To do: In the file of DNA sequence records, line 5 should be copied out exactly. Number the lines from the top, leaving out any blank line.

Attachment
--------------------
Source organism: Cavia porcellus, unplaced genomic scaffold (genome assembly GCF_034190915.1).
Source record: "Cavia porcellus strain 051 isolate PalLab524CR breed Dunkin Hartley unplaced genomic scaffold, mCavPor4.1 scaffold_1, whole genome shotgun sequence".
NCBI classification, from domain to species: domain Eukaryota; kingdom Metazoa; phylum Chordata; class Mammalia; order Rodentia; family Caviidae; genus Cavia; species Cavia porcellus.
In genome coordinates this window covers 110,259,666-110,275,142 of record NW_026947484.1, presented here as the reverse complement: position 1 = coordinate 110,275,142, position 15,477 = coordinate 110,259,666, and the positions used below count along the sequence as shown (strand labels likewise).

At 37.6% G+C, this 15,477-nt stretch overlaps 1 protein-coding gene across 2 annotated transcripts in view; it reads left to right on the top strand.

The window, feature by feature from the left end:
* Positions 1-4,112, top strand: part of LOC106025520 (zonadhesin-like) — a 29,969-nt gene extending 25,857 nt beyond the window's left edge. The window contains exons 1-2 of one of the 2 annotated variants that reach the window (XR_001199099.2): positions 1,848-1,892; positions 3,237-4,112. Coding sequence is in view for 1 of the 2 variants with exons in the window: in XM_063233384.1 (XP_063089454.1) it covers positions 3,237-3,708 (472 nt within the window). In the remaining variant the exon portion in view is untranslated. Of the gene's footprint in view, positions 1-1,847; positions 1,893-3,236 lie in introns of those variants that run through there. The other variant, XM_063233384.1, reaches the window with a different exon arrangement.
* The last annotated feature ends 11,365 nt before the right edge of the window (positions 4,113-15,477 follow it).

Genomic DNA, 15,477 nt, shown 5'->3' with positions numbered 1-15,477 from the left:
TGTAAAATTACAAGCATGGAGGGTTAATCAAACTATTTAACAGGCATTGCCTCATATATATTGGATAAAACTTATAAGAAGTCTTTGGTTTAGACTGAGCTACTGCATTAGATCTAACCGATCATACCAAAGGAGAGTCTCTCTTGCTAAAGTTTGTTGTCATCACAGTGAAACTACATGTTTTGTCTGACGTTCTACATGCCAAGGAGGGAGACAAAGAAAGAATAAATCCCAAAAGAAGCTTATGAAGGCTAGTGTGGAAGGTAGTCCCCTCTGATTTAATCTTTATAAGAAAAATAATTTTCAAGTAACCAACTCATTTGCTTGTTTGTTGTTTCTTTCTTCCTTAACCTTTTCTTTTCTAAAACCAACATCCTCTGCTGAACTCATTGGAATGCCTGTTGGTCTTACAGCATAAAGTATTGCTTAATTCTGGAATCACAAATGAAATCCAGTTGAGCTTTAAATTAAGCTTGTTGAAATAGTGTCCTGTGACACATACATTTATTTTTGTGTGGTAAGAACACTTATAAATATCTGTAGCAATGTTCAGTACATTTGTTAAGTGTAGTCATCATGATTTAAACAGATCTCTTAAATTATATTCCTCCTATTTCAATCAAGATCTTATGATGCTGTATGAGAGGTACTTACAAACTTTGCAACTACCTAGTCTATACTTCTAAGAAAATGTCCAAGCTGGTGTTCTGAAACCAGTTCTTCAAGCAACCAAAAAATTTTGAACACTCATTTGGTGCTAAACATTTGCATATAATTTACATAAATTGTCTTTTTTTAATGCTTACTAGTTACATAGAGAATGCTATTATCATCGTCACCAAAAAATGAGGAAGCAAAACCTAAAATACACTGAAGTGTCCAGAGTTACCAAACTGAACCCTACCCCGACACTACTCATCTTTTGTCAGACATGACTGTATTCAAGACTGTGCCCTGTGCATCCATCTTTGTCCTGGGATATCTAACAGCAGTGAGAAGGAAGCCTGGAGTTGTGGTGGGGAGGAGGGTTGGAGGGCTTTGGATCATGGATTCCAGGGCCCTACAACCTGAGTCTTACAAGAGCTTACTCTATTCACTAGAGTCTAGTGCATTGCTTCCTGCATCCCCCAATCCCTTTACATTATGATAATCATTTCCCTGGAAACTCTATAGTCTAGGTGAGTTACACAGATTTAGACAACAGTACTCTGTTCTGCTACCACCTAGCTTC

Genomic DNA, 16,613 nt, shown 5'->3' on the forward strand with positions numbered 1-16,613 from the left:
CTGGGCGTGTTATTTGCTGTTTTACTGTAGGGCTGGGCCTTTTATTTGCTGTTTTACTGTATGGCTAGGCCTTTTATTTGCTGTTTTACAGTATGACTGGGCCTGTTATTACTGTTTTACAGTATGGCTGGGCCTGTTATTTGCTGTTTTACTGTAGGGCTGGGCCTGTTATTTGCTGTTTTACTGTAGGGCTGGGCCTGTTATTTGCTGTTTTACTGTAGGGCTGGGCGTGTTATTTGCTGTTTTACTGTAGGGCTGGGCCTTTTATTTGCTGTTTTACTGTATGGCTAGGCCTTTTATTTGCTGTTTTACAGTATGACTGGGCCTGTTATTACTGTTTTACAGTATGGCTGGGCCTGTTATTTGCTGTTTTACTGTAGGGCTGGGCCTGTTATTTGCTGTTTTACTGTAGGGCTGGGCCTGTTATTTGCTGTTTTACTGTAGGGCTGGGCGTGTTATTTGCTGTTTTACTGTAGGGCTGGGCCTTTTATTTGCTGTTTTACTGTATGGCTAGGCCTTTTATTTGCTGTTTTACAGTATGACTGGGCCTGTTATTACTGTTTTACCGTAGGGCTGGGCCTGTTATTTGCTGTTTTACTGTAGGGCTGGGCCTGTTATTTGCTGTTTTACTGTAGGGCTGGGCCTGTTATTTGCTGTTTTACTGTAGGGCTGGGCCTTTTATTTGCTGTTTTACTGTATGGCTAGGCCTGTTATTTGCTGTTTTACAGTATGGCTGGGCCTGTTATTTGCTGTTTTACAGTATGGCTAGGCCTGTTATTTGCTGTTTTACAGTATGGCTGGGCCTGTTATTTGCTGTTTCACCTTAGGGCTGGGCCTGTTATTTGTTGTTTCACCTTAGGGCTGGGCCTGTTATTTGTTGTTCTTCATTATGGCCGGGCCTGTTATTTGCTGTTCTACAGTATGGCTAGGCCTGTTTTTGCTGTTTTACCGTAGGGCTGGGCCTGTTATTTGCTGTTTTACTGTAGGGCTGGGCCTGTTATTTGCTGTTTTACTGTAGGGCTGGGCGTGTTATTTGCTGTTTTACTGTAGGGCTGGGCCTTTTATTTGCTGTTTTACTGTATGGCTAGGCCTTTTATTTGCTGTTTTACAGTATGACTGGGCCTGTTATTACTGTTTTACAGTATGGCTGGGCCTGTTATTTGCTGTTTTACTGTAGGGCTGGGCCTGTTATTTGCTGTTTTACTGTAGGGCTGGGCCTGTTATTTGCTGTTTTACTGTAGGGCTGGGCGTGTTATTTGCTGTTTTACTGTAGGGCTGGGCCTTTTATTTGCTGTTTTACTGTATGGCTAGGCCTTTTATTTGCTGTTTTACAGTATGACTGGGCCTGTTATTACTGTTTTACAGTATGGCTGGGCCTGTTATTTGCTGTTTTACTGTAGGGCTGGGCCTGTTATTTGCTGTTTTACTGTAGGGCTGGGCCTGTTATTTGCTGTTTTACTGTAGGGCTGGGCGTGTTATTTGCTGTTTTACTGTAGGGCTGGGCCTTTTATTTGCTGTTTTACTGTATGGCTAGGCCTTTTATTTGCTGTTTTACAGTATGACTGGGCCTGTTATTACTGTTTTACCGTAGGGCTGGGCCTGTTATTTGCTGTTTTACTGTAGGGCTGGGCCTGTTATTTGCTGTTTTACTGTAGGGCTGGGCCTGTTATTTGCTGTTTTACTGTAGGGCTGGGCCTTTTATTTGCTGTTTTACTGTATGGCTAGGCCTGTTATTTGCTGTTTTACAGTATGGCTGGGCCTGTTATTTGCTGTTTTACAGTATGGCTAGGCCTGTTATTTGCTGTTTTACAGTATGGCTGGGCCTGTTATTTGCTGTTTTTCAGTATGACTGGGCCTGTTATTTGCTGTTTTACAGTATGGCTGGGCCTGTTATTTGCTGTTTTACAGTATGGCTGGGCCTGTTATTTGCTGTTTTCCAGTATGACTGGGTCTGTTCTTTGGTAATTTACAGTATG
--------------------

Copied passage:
At 37.6% G+C, this 15,477-nt stretch overlaps 1 protein-coding gene across 2 annotated transcripts in view; it reads left to right on the top strand.